Free biographies and memoirs Kindle books for 13 Oct 18

Finding My Way Back Home: My Journey from a Rock ‘N’ Roll Bar to the Rock of Ages

by Stephen Kaempf

Read the amazing story of an ordinary man who turns towards the God that had been looking for Him all along. Join the author as he goes from the soccer field, to a bar where evil manifests to an old friend who points him towards God. Upon finding God, Steve embarks on a journey where God puts the Super into his natural. This read will inspire you towards deeper friendship with your Creator.

Saint Patrick: A Life From Beginning to End

by Hourly History

Saint Patrick

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Just who was Saint Patrick? Many know him as the figure behind the huge festival of fun and drinking that takes place every on March 17. But look a little more closely and see that there is more to the patron saint of Ireland than meets the eye.

Inside you will read about…

â?? From Slave to Bishop
â?? The Feast at Tara
â?? Ireland’s First Martyr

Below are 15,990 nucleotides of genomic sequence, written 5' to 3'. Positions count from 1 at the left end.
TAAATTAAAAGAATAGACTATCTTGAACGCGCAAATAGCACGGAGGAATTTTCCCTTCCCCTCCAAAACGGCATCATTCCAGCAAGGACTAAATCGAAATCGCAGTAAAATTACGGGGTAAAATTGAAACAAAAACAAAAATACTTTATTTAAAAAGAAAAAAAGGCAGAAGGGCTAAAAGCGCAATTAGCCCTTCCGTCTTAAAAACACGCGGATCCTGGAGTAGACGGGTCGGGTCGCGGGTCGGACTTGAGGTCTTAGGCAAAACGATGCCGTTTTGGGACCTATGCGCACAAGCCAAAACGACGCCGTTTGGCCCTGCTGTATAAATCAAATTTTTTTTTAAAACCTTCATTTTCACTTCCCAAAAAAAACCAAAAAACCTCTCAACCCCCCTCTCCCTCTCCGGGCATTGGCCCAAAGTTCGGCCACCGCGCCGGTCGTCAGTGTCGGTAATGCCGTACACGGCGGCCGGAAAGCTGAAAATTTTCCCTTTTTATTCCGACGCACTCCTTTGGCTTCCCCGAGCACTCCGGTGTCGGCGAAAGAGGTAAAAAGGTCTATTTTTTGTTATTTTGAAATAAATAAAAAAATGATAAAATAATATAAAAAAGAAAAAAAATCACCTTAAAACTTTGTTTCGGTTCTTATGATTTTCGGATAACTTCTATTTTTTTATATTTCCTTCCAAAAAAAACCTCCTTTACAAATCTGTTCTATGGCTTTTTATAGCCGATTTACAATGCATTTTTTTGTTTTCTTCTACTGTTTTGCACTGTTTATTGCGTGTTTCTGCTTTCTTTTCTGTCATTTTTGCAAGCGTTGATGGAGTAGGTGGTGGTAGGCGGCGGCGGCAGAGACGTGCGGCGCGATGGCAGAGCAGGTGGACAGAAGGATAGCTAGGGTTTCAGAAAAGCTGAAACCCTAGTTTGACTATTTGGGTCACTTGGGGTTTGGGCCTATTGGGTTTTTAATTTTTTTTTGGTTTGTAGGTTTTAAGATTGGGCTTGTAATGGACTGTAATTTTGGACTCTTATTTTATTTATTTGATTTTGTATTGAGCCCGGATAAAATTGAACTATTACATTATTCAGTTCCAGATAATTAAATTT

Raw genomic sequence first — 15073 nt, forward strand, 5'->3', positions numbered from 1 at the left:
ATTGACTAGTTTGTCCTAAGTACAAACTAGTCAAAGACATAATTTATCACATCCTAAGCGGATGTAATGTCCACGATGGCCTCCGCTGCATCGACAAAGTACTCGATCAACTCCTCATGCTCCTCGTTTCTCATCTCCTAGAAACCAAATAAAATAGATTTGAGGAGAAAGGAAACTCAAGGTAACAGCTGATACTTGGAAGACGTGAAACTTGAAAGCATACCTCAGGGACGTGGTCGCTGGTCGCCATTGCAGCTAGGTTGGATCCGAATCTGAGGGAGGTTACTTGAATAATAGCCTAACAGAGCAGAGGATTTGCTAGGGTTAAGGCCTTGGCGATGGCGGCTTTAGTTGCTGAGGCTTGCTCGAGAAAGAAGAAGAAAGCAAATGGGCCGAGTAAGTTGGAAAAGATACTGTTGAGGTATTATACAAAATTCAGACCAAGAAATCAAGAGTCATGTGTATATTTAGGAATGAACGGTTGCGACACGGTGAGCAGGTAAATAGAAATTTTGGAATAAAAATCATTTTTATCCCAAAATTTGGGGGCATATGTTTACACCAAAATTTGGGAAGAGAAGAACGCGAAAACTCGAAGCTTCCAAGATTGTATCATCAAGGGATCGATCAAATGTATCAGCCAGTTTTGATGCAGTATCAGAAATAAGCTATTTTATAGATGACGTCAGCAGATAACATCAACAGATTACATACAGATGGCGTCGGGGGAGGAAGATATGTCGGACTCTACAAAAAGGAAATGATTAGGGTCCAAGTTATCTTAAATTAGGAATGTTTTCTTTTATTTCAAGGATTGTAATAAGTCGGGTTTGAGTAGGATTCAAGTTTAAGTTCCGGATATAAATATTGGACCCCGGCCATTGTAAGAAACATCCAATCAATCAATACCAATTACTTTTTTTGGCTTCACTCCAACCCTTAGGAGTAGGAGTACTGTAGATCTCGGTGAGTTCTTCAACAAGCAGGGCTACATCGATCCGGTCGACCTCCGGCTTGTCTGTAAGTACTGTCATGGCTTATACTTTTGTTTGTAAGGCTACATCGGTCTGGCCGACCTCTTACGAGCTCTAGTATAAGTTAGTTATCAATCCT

â?? Letter to the Soldiers of Coroticus
â?? Confessio: A Brief Look
â?? The Death of Saint Patrick
And much more!

Saint Patrick will amaze as readers embark on a journey of tough beginnings, holy power, and a story of overcoming adversity to change a nation. Take a look at the saint that devoted his life to bringing Christianity to an entire nationâ??and succeeded after much difficulty. The saint we know as the reason for a holiday is much more significant than readers know.

FOREVER BLUE: Adventures, Lessons, and Purpose – True Stories of My Life as a Police Officer

by Carl Ross

Carl Ross has spent over four decades inside the world of police work. His memoir takes the reader on patrol, into investigations, on SWAT calls, and inside the chief’s office, all the while explaining what officers do and why. Forever Blue has more than 225 true stories taken from the author’s files and unforgettable encounters.

The following samples of the book’s stories give a glimpse of the variety of experiences in store for the reader: the best way to have a wreck in a police car; the murderer and the band saw; suicides in progress; one nightstick too many; all knives look sharp when pointed at your stomach; on scene during the UT Tower massacre; a cop killer’s parole hearing – 30 years later; a Texas Ranger’s story; 3 weeks at Ground Zero; the Green Goo case; SWAT saves a family; when the dog barks – pay attention; a killer in the bushes; the captain’s foot chase; why the fire department called the police; terrible collisions; when bad cops cross the line; heroes who gave it all; SWAT and “knock-knock” come calling; count the police cars before a burglary, and “Noâ?¦no, don’t shoot.”